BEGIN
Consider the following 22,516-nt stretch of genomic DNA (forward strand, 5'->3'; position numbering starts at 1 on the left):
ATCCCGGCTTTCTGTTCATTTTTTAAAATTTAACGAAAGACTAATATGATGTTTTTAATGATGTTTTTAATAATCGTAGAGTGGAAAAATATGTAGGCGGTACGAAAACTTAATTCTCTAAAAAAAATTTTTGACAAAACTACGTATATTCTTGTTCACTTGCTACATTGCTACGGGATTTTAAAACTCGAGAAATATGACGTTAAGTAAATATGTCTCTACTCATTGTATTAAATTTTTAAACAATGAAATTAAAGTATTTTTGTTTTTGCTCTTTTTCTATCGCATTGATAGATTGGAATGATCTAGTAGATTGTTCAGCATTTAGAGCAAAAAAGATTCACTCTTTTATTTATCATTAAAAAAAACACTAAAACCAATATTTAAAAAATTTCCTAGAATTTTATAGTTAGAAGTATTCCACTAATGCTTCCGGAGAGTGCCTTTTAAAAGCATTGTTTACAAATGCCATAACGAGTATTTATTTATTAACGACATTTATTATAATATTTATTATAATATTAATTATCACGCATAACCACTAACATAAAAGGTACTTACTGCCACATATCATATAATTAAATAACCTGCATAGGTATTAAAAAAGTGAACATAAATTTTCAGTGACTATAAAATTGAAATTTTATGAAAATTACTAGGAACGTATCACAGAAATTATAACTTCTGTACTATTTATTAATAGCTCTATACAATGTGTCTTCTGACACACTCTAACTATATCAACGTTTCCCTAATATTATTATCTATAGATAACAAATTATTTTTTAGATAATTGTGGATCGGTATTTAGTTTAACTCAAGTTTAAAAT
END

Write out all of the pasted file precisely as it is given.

Consider the following 22,516-nt stretch of genomic DNA (forward strand, 5'->3'; position numbering starts at 1 on the left):
ATCCCGGCTTTCTGTTCATTTTTTAAAATTTAACGAAAGACTAATATGATGTTTTTAATGATGTTTTTAATAATCGTAGAGTGGAAAAATATGTAGGCGGTACGAAAACTTAATTCTCTAAAAAAAATTTTTGACAAAACTACGTATATTCTTGTTCACTTGCTACATTGCTACGGGATTTTAAAACTCGAGAAATATGACGTTAAGTAAATATGTCTCTACTCATTGTATTAAATTTTTAAACAATGAAATTAAAGTATTTTTGTTTTTGCTCTTTTTCTATCGCATTGATAGATTGGAATGATCTAGTAGATTGTTCAGCATTTAGAGCAAAAAAGATTCACTCTTTTATTTATCATTAAAAAAAACACTAAAACCAATATTTAAAAAATTTCCTAGAATTTTATAGTTAGAAGTATTCCACTAATGCTTCCGGAGAGTGCCTTTTAAAAGCATTGTTTACAAATGCCATAACGAGTATTTATTTATTAACGACATTTATTATAATATTTATTATAATATTAATTATCACGCATAACCACTAACATAAAAGGTACTTACTGCCACATATCATATAATTAAATAACCTGCATAGGTATTAAAAAAGTGAACATAAATTTTCAGTGACTATAAAATTGAAATTTTATGAAAATTACTAGGAACGTATCACAGAAATTATAACTTCTGTACTATTTATTAATAGCTCTATACAATGTGTCTTCTGACACACTCTAACTATATCAACGTTTCCCTAATATTATTATCTATAGATAACAAATTATTTTTTAGATAATTGTGGATCGGTATTTAGTTTAACTCAAGTTTAAAAT